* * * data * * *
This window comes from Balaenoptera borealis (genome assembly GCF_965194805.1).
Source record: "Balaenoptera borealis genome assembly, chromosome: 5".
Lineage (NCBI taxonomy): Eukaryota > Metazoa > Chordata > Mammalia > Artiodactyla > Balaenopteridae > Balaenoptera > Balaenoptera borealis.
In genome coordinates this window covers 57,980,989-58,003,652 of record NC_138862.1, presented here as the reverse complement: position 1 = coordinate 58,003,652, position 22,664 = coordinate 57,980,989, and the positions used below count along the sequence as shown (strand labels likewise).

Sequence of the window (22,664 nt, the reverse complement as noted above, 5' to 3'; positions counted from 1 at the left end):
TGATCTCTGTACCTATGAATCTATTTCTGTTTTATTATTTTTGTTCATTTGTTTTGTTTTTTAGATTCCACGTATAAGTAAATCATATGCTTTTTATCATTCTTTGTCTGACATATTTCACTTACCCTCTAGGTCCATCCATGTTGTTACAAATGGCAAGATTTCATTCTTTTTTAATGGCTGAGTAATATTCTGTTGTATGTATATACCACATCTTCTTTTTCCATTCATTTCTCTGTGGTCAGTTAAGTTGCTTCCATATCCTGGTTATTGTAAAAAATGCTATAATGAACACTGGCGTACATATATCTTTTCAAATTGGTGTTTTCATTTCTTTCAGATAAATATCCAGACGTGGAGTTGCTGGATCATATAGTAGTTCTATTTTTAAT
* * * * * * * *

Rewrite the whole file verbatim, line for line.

This window comes from Balaenoptera borealis (genome assembly GCF_965194805.1).
Source record: "Balaenoptera borealis genome assembly, chromosome: 5".
Lineage (NCBI taxonomy): Eukaryota > Metazoa > Chordata > Mammalia > Artiodactyla > Balaenopteridae > Balaenoptera > Balaenoptera borealis.
In genome coordinates this window covers 57,980,989-58,003,652 of record NC_138862.1, presented here as the reverse complement: position 1 = coordinate 58,003,652, position 22,664 = coordinate 57,980,989, and the positions used below count along the sequence as shown (strand labels likewise).

Sequence of the window (22,664 nt, the reverse complement as noted above, 5' to 3'; positions counted from 1 at the left end):
TGATCTCTGTACCTATGAATCTATTTCTGTTTTATTATTTTTGTTCATTTGTTTTGTTTTTTAGATTCCACGTATAAGTAAATCATATGCTTTTTATCATTCTTTGTCTGACATATTTCACTTACCCTCTAGGTCCATCCATGTTGTTACAAATGGCAAGATTTCATTCTTTTTTAATGGCTGAGTAATATTCTGTTGTATGTATATACCACATCTTCTTTTTCCATTCATTTCTCTGTGGTCAGTTAAGTTGCTTCCATATCCTGGTTATTGTAAAAAATGCTATAATGAACACTGGCGTACATATATCTTTTCAAATTGGTGTTTTCATTTCTTTCAGATAAATATCCAGACGTGGAGTTGCTGGATCATATAGTAGTTCTATTTTTAAT